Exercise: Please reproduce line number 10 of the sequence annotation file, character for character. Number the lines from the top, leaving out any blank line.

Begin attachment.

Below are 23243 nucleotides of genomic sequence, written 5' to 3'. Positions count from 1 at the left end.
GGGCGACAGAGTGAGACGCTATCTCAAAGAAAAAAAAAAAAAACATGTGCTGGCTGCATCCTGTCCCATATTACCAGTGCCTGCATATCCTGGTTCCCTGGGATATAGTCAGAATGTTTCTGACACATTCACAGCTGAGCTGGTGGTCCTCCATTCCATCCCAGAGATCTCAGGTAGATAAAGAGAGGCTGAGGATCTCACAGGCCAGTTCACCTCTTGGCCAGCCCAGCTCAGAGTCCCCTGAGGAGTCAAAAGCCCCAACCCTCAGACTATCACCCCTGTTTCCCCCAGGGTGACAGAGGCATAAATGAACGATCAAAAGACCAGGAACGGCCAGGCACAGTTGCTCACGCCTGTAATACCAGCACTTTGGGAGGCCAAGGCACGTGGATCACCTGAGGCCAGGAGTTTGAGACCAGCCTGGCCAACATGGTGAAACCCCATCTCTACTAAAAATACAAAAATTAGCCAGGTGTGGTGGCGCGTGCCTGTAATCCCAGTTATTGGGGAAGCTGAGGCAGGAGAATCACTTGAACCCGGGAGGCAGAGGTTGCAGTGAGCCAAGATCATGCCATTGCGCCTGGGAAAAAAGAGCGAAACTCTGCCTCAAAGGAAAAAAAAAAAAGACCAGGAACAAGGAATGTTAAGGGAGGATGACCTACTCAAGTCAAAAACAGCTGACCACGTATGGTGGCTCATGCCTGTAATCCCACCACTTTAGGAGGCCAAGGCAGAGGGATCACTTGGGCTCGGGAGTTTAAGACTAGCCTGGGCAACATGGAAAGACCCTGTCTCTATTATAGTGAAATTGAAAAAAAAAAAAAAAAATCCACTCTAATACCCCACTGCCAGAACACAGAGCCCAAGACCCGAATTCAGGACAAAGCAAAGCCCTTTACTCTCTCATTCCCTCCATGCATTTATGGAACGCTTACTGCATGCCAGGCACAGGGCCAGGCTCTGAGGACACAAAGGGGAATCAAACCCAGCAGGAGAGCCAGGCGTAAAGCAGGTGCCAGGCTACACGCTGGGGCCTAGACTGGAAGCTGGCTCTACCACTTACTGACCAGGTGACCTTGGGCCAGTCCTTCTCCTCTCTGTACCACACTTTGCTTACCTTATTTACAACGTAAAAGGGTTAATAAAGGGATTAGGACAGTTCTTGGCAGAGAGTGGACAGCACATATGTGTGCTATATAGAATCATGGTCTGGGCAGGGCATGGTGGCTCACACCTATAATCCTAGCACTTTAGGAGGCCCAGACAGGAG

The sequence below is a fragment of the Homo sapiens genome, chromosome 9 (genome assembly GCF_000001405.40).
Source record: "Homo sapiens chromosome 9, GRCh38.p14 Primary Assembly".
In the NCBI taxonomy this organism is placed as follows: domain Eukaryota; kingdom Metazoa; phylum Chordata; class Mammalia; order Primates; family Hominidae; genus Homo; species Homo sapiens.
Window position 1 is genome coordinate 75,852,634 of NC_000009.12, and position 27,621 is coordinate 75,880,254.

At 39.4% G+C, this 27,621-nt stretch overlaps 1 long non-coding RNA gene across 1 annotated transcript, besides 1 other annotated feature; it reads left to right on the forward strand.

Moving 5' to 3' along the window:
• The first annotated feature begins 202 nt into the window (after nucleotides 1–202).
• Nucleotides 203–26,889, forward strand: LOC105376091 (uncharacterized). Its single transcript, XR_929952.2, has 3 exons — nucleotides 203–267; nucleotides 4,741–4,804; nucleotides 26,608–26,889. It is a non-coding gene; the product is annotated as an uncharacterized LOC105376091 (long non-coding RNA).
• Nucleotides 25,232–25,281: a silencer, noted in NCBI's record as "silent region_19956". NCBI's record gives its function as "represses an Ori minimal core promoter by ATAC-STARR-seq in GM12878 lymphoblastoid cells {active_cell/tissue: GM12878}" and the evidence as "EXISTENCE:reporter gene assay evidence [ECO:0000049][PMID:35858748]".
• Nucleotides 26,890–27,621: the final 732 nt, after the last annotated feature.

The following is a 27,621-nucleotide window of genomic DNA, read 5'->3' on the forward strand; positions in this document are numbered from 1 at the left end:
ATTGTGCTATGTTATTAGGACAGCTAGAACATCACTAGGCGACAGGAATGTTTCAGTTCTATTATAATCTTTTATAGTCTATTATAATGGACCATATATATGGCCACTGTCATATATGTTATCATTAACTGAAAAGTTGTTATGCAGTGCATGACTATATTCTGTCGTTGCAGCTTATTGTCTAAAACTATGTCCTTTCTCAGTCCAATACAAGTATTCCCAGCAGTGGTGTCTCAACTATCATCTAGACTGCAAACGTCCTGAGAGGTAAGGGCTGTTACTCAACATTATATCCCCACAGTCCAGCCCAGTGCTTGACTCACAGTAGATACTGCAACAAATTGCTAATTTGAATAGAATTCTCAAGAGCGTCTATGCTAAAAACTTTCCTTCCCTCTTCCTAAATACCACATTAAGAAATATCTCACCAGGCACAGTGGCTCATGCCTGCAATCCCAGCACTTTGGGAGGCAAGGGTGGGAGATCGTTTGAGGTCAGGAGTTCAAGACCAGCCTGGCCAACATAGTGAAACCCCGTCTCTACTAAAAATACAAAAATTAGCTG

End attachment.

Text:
• Nucleotides 203–26,889, forward strand: LOC105376091 (uncharacterized). Its single transcript, XR_929952.2, has 3 exons — nucleotides 203–267; nucleotides 4,741–4,804; nucleotides 26,608–26,889. It is a non-coding gene; the product is annotated as an uncharacterized LOC105376091 (long non-coding RNA).